Published: 23 Nov 2017
Turnbull Government Senators have put building industry profits and global free trade ahead of people’s lives, with the rejection of recommendations of a Senate Committee Inquiry report on illegal asbestos imports.
The Committee yesterday handed down its interim report on asbestos importation making 26 recommendations, which include prioritising prosecutions, increasing penalties and deterrents, tougher requirements when importing high risk products from high risk countries, and funding for asbestos awareness training in the construction industry.
But Coalition Senators on the Committee released a dissenting report, rejecting the recommendations to stem the tide of illegal importation of asbestos and manage the risks associated with it.
“The ban on asbestos imports has been flouted with impunity, putting Australian lives at risk,” CFMEU National Construction Secretary Dave Noonan said.
“Every day, workers in construction and building trades face the threat of exposure to deadly asbestos. The Australian Government has dropped the ball and workers have no way of knowing whether new building products being used in construction contain asbestos.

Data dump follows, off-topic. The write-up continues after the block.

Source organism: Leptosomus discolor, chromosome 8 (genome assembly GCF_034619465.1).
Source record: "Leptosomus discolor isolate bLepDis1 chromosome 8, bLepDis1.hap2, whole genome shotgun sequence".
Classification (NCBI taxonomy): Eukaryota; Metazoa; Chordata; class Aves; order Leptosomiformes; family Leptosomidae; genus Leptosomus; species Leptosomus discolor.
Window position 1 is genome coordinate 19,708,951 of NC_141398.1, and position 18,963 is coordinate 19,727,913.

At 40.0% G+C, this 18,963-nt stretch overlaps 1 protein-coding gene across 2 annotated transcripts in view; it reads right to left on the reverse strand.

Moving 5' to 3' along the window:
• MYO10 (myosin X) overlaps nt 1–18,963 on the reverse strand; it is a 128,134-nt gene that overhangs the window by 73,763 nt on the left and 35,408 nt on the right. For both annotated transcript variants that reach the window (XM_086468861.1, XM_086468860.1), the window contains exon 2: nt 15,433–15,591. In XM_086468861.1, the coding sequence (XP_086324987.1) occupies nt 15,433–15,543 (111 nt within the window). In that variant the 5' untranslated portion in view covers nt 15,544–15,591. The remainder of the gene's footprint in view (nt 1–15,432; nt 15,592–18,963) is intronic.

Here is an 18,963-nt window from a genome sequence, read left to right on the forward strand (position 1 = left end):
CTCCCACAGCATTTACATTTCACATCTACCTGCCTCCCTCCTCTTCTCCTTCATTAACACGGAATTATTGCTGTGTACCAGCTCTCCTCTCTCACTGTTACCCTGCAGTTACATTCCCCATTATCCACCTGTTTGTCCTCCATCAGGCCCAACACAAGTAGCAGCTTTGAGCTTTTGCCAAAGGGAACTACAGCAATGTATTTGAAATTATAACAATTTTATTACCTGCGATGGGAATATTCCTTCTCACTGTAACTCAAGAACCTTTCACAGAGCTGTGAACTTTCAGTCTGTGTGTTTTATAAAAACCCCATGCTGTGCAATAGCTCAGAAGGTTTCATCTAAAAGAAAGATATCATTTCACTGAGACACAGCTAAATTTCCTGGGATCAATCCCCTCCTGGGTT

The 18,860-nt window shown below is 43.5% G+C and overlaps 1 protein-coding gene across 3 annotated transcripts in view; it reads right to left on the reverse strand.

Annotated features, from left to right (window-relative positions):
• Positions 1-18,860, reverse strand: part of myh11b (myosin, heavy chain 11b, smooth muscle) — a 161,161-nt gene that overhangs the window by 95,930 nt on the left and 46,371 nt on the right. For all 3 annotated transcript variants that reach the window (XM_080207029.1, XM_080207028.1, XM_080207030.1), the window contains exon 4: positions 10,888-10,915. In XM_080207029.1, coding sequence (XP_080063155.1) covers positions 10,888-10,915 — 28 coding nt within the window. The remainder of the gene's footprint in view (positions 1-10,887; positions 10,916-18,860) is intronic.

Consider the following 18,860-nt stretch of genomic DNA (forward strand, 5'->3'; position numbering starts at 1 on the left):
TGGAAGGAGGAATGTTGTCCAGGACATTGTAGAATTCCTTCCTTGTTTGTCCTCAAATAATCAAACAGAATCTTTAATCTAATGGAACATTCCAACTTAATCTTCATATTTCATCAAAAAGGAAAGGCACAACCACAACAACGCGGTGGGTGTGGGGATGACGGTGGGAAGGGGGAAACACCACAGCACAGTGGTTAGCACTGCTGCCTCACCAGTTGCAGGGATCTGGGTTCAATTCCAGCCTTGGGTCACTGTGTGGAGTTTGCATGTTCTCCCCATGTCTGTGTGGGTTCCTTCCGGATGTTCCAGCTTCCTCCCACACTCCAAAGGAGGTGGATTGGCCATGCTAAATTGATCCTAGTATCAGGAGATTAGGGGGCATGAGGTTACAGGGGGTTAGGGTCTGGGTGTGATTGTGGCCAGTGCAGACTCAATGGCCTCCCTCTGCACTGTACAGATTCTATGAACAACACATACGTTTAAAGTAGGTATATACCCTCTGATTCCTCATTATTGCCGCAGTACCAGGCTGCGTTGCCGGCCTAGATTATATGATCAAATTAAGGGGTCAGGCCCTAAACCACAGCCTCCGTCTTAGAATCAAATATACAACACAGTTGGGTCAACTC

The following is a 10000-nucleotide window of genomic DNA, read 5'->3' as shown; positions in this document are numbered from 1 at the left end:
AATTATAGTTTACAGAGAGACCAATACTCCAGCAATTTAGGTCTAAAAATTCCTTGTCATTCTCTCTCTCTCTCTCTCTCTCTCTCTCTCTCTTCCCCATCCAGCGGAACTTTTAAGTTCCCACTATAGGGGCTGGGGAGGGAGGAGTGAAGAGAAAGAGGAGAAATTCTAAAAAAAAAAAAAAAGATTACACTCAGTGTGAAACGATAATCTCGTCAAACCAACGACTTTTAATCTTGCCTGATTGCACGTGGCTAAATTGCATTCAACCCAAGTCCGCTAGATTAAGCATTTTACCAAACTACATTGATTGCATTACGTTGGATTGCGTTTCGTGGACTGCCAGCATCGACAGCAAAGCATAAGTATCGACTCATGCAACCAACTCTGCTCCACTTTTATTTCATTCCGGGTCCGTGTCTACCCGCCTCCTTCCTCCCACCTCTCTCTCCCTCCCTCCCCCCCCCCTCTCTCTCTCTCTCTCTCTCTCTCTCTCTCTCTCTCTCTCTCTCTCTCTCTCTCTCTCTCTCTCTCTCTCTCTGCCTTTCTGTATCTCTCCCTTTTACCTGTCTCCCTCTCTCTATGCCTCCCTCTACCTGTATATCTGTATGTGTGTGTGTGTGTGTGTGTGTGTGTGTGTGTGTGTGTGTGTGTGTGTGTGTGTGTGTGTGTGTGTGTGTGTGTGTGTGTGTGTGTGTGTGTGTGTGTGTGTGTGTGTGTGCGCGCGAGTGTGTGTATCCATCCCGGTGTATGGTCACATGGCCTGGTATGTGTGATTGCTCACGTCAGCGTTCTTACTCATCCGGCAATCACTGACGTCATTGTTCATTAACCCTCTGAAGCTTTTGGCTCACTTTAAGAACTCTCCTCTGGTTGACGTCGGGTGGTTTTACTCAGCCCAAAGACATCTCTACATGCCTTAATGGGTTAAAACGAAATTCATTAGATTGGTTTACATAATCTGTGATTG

“Any exposure to asbestos is unsafe. Asbestos related diseases are deadly and there is no cure.
“Hundreds of hours of testimony and thousands of pages of evidence have been ignored by the Coalition
Senators on the Committee, who’ve put building industry profits and global free trade interests ahead of the safety of building workers.”
Imports of products containing asbestos into Australia have been banned since 31 December 2003.
In Senate estimates in October it was revealed that Border Force made 63 detections of products laced with deadly asbestos last year — a fivefold increase from the 2015-2016 financial year.
Yuanda, a Chinese building company, escaped with a paltry fine despite admitting responsibility for importing lethal asbestos-laced building products in Brisbane’s “tower of power’’.
It also received a small fine for supplying contaminated roofing panels for a $1.2 billion children’s hospital in Perth.